Ralph Vaughan Williams Dona Nobis Pacem

672 Words 3 Pages
Spanning approximately forty minutes, Ralph Vaughan Williams' Dona Nobis Pacem was first performed on October 2, 1936. Following World War I and preceding World War II, this suite of choral pieces appears to be a call for peace and a warning against war, perhaps directly referencing R. Vaughan Williams' own personal beliefs. Divided into six sections or movements, the text is taken from poems by Walt Whitman, John Bright, and passages of the Bible. These pieces are: "Agnus Dei", "Beat, beat, drums!", "Reconciliation", "Dirge for two Veterans", and "The Angel of Death." Overall, R. Vaughn Williams' Dona Nobis Pacem is a composition driven by chromaticism and powerful rhythms, often used to symbolize the strain of war. However, to contrast the war-like sections, the peaceful sections are characterized by a more traditional, diatonic structure. Furthermore, parallel fourths and fifths are used throughout the work, as well as, cross rhythms such as eight, seven, four, and two against three, and seven against four.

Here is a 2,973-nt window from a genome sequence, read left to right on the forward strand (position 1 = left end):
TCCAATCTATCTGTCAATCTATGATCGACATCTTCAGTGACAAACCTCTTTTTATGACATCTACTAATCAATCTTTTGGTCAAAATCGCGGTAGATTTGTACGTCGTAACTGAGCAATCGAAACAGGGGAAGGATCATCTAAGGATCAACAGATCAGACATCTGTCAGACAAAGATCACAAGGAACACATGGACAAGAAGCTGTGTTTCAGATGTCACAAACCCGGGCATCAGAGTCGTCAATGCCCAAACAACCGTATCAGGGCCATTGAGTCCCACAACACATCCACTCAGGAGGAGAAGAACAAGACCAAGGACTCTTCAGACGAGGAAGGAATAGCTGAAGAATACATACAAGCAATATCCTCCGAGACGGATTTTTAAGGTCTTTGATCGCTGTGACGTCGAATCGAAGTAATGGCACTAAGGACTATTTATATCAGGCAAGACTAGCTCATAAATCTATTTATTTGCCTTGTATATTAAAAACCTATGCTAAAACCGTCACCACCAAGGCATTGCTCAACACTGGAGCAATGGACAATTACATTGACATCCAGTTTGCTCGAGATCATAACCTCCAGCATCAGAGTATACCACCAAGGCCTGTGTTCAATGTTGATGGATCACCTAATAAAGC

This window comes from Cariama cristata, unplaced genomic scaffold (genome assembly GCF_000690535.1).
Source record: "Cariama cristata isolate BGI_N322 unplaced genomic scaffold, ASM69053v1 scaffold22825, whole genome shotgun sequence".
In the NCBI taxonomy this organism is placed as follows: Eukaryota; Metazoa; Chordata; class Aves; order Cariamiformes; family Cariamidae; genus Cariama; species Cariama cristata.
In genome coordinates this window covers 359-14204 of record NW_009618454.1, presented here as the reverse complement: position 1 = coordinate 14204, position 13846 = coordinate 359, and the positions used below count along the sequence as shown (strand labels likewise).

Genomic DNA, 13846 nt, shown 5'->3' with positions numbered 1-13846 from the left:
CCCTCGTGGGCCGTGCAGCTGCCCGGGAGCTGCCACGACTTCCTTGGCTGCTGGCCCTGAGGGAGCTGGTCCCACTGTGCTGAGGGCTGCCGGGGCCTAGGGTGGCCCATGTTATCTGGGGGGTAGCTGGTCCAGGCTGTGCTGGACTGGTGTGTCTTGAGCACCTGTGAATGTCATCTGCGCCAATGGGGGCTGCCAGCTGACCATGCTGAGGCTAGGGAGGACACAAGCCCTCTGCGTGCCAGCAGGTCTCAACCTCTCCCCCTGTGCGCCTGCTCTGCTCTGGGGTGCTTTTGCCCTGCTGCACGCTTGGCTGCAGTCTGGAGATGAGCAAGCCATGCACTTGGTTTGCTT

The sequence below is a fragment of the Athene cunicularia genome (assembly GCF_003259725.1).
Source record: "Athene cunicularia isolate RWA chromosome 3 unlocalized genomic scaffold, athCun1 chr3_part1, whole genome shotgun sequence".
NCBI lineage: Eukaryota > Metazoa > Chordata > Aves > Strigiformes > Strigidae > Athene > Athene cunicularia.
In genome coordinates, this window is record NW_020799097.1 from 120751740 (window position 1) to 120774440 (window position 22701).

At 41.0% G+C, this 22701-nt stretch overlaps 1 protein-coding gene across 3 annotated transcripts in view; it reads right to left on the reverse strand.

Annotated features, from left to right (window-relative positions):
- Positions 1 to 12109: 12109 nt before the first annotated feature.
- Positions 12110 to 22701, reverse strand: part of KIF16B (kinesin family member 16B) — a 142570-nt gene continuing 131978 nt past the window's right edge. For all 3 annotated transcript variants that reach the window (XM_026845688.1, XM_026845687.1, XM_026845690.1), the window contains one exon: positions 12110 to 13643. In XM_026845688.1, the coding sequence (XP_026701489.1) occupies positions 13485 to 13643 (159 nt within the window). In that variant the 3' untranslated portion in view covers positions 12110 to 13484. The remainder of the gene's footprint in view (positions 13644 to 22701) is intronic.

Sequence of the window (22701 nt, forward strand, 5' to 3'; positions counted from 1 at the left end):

Originally scored for chorus and large orchestra with a baritone and soprano soloist, the first piece, "Agnus Dei", is the only piece that is not in English. Taken
…show more content…
Vaughn Williams follows this recitative with sections of the Bible patched together in a way that makes the text less about the original interpretation of divine destruction and more about war between countries. The focus of the movement then shifts up to a climax where the chorus sings "Glory to God in the highest, and on Earth peace, good-will toward men." As the chorus repeats this line, the organ and the glockenspiel are portrayed as church bells, with a sense of victory. Williams then ends the work with a return to the original Dona Nobis theme in C major, now adorned with accidentals, and the soprano soloist ends on a lingering E, which hints that the world has yet to reach its'

Related Documents